Surprise is the beginning of wisdom, and President Obama and his campaign so far are deeply surprising. His presidency is a basket case, a failure with a capital F, and yet he is neck-and-neck with Romney. The only comparable failure since World War II was Jimmy Carter’s—and Carter, it’s true, gave Reagan a tough race in 1980. But Carter at least attracted a stiff primary challenge from Edward Kennedy. And voters were scared of Carter’s opponent (the terrifying extremist Ronald Reagan); they might not be inspired by Romney, but they are comfortable with him. Obama’s showing this year is a surprise from many angles.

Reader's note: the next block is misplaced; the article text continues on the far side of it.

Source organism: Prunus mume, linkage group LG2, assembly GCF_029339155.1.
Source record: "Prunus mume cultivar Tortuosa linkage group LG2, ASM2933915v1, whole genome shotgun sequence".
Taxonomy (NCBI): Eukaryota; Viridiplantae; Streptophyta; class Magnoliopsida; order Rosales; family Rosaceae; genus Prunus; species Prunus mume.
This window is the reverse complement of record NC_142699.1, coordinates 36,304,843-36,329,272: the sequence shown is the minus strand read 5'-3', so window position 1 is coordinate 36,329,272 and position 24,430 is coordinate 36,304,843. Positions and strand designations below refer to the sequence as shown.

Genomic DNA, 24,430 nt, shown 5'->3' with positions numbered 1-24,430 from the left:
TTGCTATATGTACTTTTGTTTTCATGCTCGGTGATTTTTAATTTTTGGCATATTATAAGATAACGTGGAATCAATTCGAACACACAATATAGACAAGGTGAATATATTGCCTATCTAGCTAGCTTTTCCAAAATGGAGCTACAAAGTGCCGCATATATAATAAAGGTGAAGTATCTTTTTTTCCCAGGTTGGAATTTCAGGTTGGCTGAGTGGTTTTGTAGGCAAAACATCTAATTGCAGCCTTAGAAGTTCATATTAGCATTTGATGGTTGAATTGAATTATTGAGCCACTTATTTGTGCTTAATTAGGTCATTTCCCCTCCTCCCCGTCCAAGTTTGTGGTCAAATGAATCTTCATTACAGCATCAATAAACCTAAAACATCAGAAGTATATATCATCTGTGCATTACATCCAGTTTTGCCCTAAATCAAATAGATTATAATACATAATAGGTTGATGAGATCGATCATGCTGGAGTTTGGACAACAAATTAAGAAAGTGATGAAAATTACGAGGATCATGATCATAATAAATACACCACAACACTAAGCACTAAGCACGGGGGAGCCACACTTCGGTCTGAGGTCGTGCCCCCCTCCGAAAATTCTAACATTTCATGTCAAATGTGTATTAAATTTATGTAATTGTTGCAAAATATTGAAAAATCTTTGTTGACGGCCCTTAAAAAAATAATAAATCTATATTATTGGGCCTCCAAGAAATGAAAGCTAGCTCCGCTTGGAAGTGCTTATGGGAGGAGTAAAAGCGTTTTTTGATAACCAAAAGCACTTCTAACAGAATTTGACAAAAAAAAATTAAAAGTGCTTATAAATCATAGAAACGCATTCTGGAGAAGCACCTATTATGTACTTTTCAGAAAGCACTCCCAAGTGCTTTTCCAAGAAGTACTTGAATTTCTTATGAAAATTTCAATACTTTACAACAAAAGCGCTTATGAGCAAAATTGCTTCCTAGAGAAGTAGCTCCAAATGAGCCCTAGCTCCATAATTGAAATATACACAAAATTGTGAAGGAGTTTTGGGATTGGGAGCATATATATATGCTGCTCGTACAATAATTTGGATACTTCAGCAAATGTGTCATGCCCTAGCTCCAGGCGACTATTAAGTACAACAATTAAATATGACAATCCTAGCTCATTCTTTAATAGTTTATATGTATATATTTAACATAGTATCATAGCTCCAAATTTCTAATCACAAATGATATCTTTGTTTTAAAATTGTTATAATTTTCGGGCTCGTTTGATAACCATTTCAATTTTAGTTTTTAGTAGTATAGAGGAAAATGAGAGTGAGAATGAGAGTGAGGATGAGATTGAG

The utter failure of this president is rank. History’s most expensive plan ever for buying your way out of recession barely propelled the economy uphill, and now, in a squeal and stench of smoking tires, the Obama Special (sweating, straining, roaring, leaking dollars) is slipping back down again. The president’s signature approach to governing is to ram through some wildly-unpopular measure and then take a bow as the audience hoots. He did it with his famous unreform of healthcare, and again with the blocked Keystone pipeline. His attorney general would be a joke if he weren’t so dangerous, but Obama likes him. The president did give up such unpopular ideas as closing Guantanamo, card-check, a criminal trial for KSM in Manhattan à la P.T. Barnum, cap-and-trade–but only because there was no way to push these things through. (Although when Obama can govern by decree instead of by legislation, he is only too happy. Legislation has always struck him as a monumental bore.)